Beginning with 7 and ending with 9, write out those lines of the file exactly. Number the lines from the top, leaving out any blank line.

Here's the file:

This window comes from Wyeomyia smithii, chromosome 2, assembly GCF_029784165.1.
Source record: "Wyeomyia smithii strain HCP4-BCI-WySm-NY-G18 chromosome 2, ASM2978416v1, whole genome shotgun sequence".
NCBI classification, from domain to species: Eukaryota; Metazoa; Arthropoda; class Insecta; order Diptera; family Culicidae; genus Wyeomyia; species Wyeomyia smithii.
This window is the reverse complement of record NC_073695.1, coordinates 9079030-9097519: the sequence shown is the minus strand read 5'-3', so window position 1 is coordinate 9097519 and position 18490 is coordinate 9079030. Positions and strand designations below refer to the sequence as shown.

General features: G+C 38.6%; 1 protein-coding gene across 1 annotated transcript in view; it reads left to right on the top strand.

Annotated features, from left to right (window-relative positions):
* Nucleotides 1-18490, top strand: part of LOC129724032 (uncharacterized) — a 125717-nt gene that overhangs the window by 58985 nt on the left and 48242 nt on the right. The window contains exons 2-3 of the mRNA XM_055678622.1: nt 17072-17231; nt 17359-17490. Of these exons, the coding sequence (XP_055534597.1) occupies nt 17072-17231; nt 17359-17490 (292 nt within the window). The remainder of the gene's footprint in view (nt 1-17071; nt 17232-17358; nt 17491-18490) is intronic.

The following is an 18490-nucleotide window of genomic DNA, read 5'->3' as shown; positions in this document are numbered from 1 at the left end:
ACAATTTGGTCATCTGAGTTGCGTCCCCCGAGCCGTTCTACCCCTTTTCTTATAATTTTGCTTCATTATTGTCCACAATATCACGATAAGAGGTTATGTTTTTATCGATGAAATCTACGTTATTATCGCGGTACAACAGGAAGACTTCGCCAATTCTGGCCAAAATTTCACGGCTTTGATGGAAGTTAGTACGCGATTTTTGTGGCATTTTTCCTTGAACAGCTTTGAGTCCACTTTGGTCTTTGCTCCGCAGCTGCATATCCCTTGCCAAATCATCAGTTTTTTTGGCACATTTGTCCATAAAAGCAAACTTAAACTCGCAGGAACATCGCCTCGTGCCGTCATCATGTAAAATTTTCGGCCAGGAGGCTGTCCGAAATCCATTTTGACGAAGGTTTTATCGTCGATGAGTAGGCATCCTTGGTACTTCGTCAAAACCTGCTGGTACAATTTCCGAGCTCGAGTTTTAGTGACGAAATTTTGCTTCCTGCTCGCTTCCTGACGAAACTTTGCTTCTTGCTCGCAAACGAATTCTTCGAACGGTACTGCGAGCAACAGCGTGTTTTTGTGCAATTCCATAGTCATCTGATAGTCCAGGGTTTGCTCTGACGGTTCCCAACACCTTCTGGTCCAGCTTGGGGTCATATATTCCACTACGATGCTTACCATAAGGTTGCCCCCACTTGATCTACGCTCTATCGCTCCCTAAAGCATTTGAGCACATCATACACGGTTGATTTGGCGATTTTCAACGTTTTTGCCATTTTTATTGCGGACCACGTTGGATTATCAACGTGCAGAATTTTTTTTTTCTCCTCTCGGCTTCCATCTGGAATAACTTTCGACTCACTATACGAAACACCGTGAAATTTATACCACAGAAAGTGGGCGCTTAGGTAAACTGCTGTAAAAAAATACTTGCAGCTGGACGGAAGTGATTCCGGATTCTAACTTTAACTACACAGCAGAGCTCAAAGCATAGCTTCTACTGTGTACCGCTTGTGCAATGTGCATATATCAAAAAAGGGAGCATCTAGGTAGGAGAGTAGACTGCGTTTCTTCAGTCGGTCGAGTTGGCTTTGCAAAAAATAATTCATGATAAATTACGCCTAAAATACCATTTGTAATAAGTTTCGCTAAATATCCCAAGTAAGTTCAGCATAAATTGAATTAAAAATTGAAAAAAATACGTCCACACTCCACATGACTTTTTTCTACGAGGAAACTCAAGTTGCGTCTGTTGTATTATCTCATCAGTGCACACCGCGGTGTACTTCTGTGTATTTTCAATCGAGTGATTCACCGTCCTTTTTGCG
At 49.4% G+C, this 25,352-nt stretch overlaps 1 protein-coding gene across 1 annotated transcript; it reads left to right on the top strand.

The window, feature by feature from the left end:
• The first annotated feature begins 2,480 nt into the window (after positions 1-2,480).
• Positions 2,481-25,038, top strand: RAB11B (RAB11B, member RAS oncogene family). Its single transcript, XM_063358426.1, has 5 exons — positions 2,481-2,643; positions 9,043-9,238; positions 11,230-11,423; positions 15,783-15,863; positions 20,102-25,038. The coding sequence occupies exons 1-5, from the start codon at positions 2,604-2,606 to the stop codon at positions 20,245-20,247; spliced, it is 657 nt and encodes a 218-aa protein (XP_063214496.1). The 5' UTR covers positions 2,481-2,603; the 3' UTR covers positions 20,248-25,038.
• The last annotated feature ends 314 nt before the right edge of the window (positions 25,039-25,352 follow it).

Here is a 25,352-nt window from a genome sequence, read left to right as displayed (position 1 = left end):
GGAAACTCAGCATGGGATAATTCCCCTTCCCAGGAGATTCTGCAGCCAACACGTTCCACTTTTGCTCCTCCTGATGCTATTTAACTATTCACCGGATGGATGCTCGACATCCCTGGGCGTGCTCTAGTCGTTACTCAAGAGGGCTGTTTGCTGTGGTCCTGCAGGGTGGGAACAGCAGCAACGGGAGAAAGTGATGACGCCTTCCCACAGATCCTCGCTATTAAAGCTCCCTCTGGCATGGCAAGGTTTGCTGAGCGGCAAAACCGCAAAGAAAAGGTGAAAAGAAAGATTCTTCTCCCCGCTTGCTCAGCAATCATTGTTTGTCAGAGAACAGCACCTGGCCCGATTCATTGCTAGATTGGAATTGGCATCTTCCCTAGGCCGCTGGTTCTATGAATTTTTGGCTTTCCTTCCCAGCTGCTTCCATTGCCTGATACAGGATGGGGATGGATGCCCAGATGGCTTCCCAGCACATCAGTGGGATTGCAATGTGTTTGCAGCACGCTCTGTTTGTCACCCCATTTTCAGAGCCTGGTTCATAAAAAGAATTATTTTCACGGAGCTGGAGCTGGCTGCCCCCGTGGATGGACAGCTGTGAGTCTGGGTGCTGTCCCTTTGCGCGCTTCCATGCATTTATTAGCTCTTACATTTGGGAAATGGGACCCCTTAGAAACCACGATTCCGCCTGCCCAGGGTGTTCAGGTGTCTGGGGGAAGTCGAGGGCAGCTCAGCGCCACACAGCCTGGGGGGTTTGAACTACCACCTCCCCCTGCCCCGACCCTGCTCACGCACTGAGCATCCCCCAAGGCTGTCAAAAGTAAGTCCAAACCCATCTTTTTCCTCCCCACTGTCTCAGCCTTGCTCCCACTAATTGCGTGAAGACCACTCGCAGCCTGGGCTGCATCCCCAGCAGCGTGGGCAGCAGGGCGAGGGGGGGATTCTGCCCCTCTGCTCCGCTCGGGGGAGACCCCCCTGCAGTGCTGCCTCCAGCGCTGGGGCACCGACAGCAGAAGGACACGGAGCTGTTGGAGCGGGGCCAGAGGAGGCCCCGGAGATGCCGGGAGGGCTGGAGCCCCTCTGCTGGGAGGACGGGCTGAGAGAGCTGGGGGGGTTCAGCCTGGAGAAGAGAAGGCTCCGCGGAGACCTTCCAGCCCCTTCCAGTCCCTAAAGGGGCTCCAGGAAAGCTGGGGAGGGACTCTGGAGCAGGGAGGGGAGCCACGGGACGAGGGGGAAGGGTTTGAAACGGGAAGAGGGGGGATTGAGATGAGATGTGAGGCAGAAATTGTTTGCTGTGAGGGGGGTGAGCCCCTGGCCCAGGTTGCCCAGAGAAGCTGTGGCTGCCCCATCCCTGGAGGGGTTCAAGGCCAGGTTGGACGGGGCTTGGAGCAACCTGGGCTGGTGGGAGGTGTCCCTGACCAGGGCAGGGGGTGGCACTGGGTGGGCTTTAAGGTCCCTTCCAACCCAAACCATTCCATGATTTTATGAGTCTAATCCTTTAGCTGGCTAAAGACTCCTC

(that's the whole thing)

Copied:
* Nucleotides 1-18490, top strand: part of LOC129724032 (uncharacterized) — a 125717-nt gene that overhangs the window by 58985 nt on the left and 48242 nt on the right. The window contains exons 2-3 of the mRNA XM_055678622.1: nt 17072-17231; nt 17359-17490. Of these exons, the coding sequence (XP_055534597.1) occupies nt 17072-17231; nt 17359-17490 (292 nt within the window). The remainder of the gene's footprint in view (nt 1-17071; nt 17232-17358; nt 17491-18490) is intronic.

The following is an 18490-nucleotide window of genomic DNA, read 5'->3' as shown; positions in this document are numbered from 1 at the left end:
ACAATTTGGTCATCTGAGTTGCGTCCCCCGAGCCGTTCTACCCCTTTTCTTATAATTTTGCTTCATTATTGTCCACAATATCACGATAAGAGGTTATGTTTTTATCGATGAAATCTACGTTATTATCGCGGTACAACAGGAAGACTTCGCCAATTCTGGCCAAAATTTCACGGCTTTGATGGAAGTTAGTACGCGATTTTTGTGGCATTTTTCCTTGAACAGCTTTGAGTCCACTTTGGTCTTTGCTCCGCAGCTGCATATCCCTTGCCAAATCATCAGTTTTTTTGGCACATTTGTCCATAAAAGCAAACTTAAACTCGCAGGAACATCGCCTCGTGCCGTCATCATGTAAAATTTTCGGCCAGGAGGCTGTCCGAAATCCATTTTGACGAAGGTTTTATCGTCGATGAGTAGGCATCCTTGGTACTTCGTCAAAACCTGCTGGTACAATTTCCGAGCTCGAGTTTTAGTGACGAAATTTTGCTTCCTGCTCGCTTCCTGACGAAACTTTGCTTCTTGCTCGCAAACGAATTCTTCGAACGGTACTGCGAGCAACAGCGTGTTTTTGTGCAATTCCATAGTCATCTGATAGTCCAGGGTTTGCTCTGACGGTTCCCAACACCTTCTGGTCCAGCTTGGGGTCATATATTCCACTACGATGCTTACCATAAGGTTGCCCCCACTTGATCTACGCTCTATCGCTCCCTAAAGCATTTGAGCACATCATACACGGTTGATTTGGCGATTTTCAACGTTTTTGCCATTTTTATTGCGGACCACGTTGGATTATCAACGTGCAGAATTTTTTTTTTCTCCTCTCGGCTTCCATCTGGAATAACTTTCGACTCACTATACGAAACACCGTGAAATTTATACCACAGAAAGTGGGCGCTTAGGTAAACTGCTGTAAAAAAATACTTGCAGCTGGACGGAAGTGATTCCGGATTCTAACTTTAACTACACAGCAGAGCTCAAAGCATAGCTTCTACTGTGTACCGCTTGTGCAATGTGCATATATCAAAAAAGGGAGCATCTAGGTAGGAGAGTAGACTGCGTTTCTTCAGTCGGTCGAGTTGGCTTTGCAAAAAATAATTCATGATAAATTACGCCTAAAATACCATTTGTAATAAGTTTCGCTAAATATCCCAAGTAAGTTCAGCATAAATTGAATTAAAAATTGAAAAAAATACGTCCACACTCCACATGACTTTTTTCTACGAGGAAACTCAAGTTGCGTCTGTTGTATTATCTCATCAGTGCACACCGCGGTGTACTTCTGTGTATTTTCAATCGAGTGATTCACCGTCCTTTTTGCG